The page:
The location and time of China’s recent actions on the Strait of Miyako give certainty to the fact that they are indeed politically motivated, and are directed as a warning message to recipients in the three capitals: Washington, Taipei and Tokyo. These “messages” include long-term as well as current strategic and tactical components.

As part of its long-term strategy, Beijing has once again made it clear that China will not tolerate the long-standing intention by the US to limit the Chinese military zone of influence on the so-called “First Island Line”, which includes the Ryukyu Archipelago, Taiwan, as well as the Philippine and Indonesian archipelagoes.

Coupled with that, with the development of its aircraft carrier fleet, the Chinese Navy will still more actively carry out activities across the entire Pacific Ocean, entering the waters through the “First Island Line”straits.

As for the political “routine”, it is impossible not to note how China took these actions at a time when Washington was busy contemplating on further foreign policy in the Asia-Pacific region as a whole, particularly towards its main rival in the region.

In reporting these developments, an illustrator at the Chinese Global Times has once again displayed the exact state in which the two main world players now find themselves. Looking into each other’s eyes and pressing the cards “to their orders”, they are dumping them onto the gaming table, one by one.

The US president-elect played his move in this game by having a telephone conversation with the president of Taiwan, Tsai Ing-wen, whose activities in March 2016 within the capacity of the highest office of the “rebel island” caused Beijing a considerable headache.

In turn, the circumvention and fly around Taiwan at sea and by air by Chinese warships and bombers carrying nuclear weapons is a return “strike” by Beijing, which is relaying the message: “This is mine”.

Tabey is also sending a signal on the possibility of “full diplomatic isolation”, if Tsai Ing-wen continues aggravating the situation to the international arena. After such developments, it is incumbent for the Taiwanese president to tour a number of countries in Central America, with a stop in the United States.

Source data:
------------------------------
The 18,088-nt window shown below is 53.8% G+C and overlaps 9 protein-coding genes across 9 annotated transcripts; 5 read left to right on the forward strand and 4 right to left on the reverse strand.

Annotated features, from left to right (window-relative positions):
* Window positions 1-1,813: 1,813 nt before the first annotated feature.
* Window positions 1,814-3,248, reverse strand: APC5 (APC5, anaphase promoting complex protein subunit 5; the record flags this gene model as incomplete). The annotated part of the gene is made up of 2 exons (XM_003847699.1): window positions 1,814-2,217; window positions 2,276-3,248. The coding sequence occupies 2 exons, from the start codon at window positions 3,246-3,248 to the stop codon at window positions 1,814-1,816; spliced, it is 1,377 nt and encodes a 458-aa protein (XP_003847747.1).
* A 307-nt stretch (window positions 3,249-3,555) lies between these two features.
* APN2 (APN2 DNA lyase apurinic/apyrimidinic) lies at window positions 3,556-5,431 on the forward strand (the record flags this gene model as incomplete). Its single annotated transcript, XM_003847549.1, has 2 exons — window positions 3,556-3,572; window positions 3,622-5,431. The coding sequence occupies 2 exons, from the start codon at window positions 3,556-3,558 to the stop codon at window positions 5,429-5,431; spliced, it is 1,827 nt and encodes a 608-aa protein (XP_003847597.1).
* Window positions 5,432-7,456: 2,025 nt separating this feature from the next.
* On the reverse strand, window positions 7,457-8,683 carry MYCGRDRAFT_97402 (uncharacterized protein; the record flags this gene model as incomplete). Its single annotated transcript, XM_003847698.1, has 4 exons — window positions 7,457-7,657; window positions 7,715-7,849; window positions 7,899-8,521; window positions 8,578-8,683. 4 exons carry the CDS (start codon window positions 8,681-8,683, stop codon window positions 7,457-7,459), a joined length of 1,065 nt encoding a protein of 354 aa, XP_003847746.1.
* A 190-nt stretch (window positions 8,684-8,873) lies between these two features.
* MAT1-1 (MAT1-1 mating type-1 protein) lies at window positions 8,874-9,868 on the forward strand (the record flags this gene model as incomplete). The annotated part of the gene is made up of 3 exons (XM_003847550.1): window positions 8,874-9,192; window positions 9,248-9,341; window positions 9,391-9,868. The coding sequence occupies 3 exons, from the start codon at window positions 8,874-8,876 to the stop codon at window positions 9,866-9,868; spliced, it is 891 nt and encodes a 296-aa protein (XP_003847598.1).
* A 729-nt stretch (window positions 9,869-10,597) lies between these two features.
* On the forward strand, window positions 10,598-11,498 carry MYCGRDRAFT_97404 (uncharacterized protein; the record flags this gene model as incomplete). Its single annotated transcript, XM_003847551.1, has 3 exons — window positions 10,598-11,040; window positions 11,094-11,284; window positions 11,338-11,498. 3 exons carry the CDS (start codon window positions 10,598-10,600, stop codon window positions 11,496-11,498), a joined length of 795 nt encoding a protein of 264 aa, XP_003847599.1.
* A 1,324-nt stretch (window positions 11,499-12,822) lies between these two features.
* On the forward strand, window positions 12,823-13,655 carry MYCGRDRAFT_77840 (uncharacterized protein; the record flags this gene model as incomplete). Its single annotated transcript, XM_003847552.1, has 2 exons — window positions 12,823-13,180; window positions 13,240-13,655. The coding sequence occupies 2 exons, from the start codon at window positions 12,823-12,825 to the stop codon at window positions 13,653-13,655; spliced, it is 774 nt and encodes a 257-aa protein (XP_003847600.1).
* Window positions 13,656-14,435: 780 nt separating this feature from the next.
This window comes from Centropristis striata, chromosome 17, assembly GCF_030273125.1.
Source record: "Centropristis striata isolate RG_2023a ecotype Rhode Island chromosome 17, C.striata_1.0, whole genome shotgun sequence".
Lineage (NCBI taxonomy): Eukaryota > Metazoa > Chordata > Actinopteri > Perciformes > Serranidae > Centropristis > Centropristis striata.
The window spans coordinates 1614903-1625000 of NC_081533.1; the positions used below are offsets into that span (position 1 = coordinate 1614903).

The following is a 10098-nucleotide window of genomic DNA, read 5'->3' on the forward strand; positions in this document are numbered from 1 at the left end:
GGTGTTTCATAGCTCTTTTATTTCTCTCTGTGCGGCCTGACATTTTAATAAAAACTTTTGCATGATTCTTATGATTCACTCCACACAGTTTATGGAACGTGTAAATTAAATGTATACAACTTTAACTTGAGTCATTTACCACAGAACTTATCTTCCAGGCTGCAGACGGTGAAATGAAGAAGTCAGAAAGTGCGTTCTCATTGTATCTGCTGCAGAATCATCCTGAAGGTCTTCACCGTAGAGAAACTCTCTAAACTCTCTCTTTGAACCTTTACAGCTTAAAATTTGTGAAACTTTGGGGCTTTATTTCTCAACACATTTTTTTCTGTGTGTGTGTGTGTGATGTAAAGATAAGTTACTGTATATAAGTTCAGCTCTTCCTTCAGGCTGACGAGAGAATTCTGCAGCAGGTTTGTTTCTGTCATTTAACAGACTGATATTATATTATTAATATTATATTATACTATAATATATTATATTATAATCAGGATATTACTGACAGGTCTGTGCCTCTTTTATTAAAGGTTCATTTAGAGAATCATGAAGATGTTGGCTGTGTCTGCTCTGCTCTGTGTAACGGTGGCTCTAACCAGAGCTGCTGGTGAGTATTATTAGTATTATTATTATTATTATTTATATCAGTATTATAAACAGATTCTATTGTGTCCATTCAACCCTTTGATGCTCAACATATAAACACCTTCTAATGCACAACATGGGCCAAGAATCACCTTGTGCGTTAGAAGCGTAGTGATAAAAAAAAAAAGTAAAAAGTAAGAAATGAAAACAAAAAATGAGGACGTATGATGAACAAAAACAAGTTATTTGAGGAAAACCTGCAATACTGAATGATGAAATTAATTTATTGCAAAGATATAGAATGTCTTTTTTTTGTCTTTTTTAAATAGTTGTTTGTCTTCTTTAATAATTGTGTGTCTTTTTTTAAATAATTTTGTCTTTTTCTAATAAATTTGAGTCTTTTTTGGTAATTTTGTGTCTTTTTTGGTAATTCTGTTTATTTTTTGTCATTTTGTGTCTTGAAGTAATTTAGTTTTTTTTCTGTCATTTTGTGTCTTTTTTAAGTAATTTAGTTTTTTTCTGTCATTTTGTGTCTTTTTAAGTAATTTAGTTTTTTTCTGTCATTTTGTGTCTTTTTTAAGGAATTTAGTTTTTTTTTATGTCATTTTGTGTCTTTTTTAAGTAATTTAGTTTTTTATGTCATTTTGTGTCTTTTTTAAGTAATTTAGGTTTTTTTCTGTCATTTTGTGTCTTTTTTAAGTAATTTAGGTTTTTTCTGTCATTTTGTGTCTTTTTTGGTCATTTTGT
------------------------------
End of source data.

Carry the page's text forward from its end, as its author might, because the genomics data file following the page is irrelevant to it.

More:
An example of Beijing’s “response” is the recent rupture of diplomatic relations with Taiwan by the tiny African state of Sao Tome and Principe.

Finally, the increased attention by the Chinese military to the Miyako Strait is more or less directed at Tokyo. That is quite understandable, as in recent years, Japan has been playing an increasingly influential role in the regional and global political processes, meaning that the triggering factor for this trend is the perception that China is now the main source of the threats to its national interests.

Judging by the incident in the skies over this strait, Japan intends to harness other such acts of mutual military confrontation (in the Senkaku / Diaoyu and the South China Sea areas) in enhancing the role of military tools in its relations with China.

Meanwhile, Beijing has only warily accepted Japan’s new defense budget draft for 2017, particularly plans for the deployment in Okinawa of “ground-ground” missiles with a range of 300 km by 2023, which (in the case of aggravation of the situation) would be able to block access to the Miyako Strait.

Japan canal ready be viewed as the third major player at a table of the significant regional political action.

All is well as long as this fiasco continues unfolding in the manner of a card game in which, as one of the moves, the Chinese had to move their ships and fly their aircrafts into the Miyako Strait.

What matters is that the main actors do not suddenly begin casting their cards, and seize their guns.

Vladimir Terekhov, expert on the Asia-Pacific region, exclusively for the Internet magazine –New Eastern Outlook